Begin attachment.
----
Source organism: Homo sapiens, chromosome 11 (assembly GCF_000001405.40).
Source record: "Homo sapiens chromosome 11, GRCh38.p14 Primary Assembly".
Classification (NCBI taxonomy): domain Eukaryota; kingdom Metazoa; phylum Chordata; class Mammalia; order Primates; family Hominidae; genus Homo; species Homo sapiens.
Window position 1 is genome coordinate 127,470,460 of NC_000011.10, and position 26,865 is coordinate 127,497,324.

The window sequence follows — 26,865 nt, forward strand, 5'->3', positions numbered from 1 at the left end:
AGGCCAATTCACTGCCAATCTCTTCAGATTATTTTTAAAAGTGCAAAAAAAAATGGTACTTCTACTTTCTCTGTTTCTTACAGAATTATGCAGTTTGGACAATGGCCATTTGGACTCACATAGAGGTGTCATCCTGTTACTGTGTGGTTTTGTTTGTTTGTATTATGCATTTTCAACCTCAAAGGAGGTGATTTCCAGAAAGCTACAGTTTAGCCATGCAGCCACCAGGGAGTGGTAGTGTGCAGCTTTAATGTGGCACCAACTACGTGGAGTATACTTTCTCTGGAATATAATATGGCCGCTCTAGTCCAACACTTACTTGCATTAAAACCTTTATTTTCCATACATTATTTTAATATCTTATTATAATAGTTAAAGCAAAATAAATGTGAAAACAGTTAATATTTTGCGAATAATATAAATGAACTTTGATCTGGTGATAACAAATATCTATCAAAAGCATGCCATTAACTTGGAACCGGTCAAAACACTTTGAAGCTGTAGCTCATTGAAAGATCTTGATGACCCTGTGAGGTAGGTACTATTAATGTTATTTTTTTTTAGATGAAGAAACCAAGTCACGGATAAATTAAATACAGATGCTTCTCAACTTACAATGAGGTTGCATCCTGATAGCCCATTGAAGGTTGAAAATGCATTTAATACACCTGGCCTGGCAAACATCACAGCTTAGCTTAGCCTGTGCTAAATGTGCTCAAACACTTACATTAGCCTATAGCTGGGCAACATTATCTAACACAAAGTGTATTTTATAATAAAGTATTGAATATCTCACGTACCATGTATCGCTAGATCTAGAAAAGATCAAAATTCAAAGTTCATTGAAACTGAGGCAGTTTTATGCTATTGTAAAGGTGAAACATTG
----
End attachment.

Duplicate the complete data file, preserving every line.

Source organism: Homo sapiens, chromosome 11 (assembly GCF_000001405.40).
Source record: "Homo sapiens chromosome 11, GRCh38.p14 Primary Assembly".
Classification (NCBI taxonomy): domain Eukaryota; kingdom Metazoa; phylum Chordata; class Mammalia; order Primates; family Hominidae; genus Homo; species Homo sapiens.
Window position 1 is genome coordinate 127,470,460 of NC_000011.10, and position 26,865 is coordinate 127,497,324.

The window sequence follows — 26,865 nt, forward strand, 5'->3', positions numbered from 1 at the left end:
AGGCCAATTCACTGCCAATCTCTTCAGATTATTTTTAAAAGTGCAAAAAAAAATGGTACTTCTACTTTCTCTGTTTCTTACAGAATTATGCAGTTTGGACAATGGCCATTTGGACTCACATAGAGGTGTCATCCTGTTACTGTGTGGTTTTGTTTGTTTGTATTATGCATTTTCAACCTCAAAGGAGGTGATTTCCAGAAAGCTACAGTTTAGCCATGCAGCCACCAGGGAGTGGTAGTGTGCAGCTTTAATGTGGCACCAACTACGTGGAGTATACTTTCTCTGGAATATAATATGGCCGCTCTAGTCCAACACTTACTTGCATTAAAACCTTTATTTTCCATACATTATTTTAATATCTTATTATAATAGTTAAAGCAAAATAAATGTGAAAACAGTTAATATTTTGCGAATAATATAAATGAACTTTGATCTGGTGATAACAAATATCTATCAAAAGCATGCCATTAACTTGGAACCGGTCAAAACACTTTGAAGCTGTAGCTCATTGAAAGATCTTGATGACCCTGTGAGGTAGGTACTATTAATGTTATTTTTTTTTAGATGAAGAAACCAAGTCACGGATAAATTAAATACAGATGCTTCTCAACTTACAATGAGGTTGCATCCTGATAGCCCATTGAAGGTTGAAAATGCATTTAATACACCTGGCCTGGCAAACATCACAGCTTAGCTTAGCCTGTGCTAAATGTGCTCAAACACTTACATTAGCCTATAGCTGGGCAACATTATCTAACACAAAGTGTATTTTATAATAAAGTATTGAATATCTCACGTACCATGTATCGCTAGATCTAGAAAAGATCAAAATTCAAAGTTCATTGAAACTGAGGCAGTTTTATGCTATTGTAAAGGTGAAACATTG